When buying a property or land in Georgia, you may have heard the term “overage refund.” But what is it, and how does it affect you as a buyer or seller? In this article, we will explore the definition of overage refund, how it works, and what you need to know before entering into a transaction that involves overage refunds.
What is Overage Refund in Georgia?
An overage refund, also known as a surplus or excess proceeds, refers to the difference between the amount paid for a property or land at a tax sale and the total amount owed in taxes and fees. In Georgia, when a property owner fails to pay their property taxes, the county can initiate a tax sale to recoup the taxes owed. The sale proceeds are used to pay off the outstanding taxes and any other fees associated with the sale. If the sale price exceeds the total amount owed, the overage refund is the excess amount returned to the original property owner or other parties entitled to the funds.
How Does Overage Refund Work?
When a property is sold at a tax sale, the sale proceeds are used to pay off any outstanding taxes, penalties, and fees associated with the sale. If the sale price exceeds the total amount owed, the excess funds are placed into an overage account. The overage account holds the funds for a certain period, typically one year, during which time parties entitled to the funds can claim them.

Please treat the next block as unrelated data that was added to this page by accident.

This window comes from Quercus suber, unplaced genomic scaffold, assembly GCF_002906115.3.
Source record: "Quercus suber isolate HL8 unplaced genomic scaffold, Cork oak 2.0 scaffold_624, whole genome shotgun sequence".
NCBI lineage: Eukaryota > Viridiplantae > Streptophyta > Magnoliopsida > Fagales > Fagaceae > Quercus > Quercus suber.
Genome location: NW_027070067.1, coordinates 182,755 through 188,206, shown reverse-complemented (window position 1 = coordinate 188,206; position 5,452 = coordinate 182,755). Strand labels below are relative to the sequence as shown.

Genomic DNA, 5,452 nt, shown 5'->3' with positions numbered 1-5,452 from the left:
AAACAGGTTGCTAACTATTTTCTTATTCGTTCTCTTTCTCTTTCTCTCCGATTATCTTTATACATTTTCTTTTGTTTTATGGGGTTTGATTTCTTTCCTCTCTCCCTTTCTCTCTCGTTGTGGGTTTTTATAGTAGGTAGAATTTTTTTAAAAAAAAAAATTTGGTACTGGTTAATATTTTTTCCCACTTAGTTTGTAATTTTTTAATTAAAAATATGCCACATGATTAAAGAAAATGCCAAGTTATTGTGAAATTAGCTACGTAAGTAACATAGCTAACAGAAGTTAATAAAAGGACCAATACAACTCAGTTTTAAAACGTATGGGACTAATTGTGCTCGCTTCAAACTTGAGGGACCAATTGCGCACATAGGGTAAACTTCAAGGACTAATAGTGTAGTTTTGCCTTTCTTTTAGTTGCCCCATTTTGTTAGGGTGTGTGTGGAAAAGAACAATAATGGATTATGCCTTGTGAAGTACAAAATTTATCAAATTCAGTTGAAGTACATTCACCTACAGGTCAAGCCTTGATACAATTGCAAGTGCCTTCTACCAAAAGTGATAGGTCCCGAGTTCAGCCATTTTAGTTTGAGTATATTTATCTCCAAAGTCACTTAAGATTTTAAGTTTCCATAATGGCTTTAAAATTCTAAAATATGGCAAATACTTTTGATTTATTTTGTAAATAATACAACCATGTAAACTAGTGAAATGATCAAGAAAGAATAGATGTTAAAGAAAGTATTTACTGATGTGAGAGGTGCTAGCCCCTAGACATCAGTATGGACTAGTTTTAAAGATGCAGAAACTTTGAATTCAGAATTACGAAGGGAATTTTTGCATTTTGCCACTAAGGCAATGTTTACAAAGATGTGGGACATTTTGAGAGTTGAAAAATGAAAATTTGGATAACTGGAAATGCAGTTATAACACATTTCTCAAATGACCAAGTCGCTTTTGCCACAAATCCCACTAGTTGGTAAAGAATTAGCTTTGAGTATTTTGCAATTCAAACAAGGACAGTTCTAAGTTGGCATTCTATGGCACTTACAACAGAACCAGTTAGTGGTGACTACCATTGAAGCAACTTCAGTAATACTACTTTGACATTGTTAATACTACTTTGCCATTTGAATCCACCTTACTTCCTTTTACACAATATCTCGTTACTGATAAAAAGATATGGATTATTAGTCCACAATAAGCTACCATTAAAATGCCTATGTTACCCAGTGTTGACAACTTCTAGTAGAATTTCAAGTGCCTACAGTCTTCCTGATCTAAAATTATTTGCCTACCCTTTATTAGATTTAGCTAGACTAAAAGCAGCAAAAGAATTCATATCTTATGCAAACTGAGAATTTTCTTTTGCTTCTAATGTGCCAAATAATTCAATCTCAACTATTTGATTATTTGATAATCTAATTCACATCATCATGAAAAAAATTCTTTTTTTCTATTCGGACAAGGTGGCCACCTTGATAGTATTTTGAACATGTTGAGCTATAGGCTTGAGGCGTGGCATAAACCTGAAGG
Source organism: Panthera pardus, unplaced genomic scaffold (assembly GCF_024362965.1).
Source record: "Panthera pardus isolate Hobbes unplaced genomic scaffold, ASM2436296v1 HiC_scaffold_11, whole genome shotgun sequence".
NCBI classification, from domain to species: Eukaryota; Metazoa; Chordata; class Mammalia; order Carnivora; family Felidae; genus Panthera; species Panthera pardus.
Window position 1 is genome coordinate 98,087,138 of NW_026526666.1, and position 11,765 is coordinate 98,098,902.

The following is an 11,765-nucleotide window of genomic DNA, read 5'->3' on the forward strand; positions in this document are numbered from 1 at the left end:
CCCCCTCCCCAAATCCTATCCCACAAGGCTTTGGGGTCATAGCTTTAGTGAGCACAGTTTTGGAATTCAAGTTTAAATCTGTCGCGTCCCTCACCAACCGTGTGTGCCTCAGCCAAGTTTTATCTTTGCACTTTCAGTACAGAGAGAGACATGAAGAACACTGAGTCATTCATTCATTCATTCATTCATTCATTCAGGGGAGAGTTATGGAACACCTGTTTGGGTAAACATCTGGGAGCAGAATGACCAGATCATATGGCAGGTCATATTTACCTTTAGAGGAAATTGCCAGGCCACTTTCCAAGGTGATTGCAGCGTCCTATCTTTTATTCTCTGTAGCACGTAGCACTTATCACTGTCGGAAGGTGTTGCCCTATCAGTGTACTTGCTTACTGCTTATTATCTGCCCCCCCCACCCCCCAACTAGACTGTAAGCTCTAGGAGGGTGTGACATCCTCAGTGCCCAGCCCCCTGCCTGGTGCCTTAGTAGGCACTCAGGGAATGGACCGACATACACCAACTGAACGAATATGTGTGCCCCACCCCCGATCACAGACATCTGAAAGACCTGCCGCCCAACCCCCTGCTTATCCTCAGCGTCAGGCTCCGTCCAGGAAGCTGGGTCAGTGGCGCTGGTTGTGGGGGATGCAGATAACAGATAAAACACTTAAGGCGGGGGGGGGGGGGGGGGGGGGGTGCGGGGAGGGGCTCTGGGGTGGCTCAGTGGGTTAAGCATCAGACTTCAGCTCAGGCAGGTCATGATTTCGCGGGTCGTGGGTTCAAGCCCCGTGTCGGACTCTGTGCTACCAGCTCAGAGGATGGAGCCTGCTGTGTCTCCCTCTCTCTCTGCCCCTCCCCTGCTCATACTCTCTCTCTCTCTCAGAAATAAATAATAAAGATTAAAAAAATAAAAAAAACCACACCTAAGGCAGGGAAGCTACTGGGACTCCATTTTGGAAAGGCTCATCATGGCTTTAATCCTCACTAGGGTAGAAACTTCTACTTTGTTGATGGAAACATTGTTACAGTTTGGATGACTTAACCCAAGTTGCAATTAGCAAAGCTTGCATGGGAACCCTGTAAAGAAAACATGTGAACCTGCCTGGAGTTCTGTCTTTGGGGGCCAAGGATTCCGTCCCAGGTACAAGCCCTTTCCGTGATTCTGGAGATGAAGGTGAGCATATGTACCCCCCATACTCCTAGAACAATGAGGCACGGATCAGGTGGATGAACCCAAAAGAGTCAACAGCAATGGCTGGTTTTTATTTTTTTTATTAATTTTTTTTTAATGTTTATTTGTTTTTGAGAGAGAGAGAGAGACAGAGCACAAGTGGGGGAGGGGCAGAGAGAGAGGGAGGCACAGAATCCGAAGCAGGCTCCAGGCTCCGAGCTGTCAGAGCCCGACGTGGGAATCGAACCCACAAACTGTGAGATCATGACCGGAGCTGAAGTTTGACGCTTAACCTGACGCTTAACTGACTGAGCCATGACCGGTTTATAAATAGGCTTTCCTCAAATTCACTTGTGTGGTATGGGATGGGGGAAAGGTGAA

Who is Entitled to Overage Refunds?
The original property owner or their heirs are entitled to the overage refund. In some cases, other parties may also be entitled to the funds. For example, if the property was sold to a third party, the overage refund would go to the third party. If the property was subject to a mortgage, the overage refund would go to the mortgage holder. In some cases, if the property was subject to multiple liens, the overage refund would be distributed among the lienholders based on their priority.
What You Need to Know as a Buyer or Seller
As a buyer or seller in a property transaction that involves overage refunds, it is essential to understand how they work and the potential implications. If you are buying a property that was previously sold at a tax sale, you should inquire about any overage refunds and ensure that they have been properly disbursed. You may also want to consider purchasing title insurance to protect against any unforeseen claims to the overage funds.
As a seller, you should be aware that the county may hold onto the overage funds for up to one year before disbursing them. This delay may affect your cash flow and ability to reinvest the funds. It is important to factor this into your financial planning and be prepared to wait for the funds to be released.
In summary, an overage refund in Georgia refers to the excess funds generated from the sale of a property at a tax sale. The overage refund is returned to the original property owner or other parties entitled to the funds. As a buyer or seller in a transaction involving overage refunds, it is important to understand how they work and the potential implications. With the proper knowledge and preparation, you can navigate the process of overage refunds and ensure a successful transaction.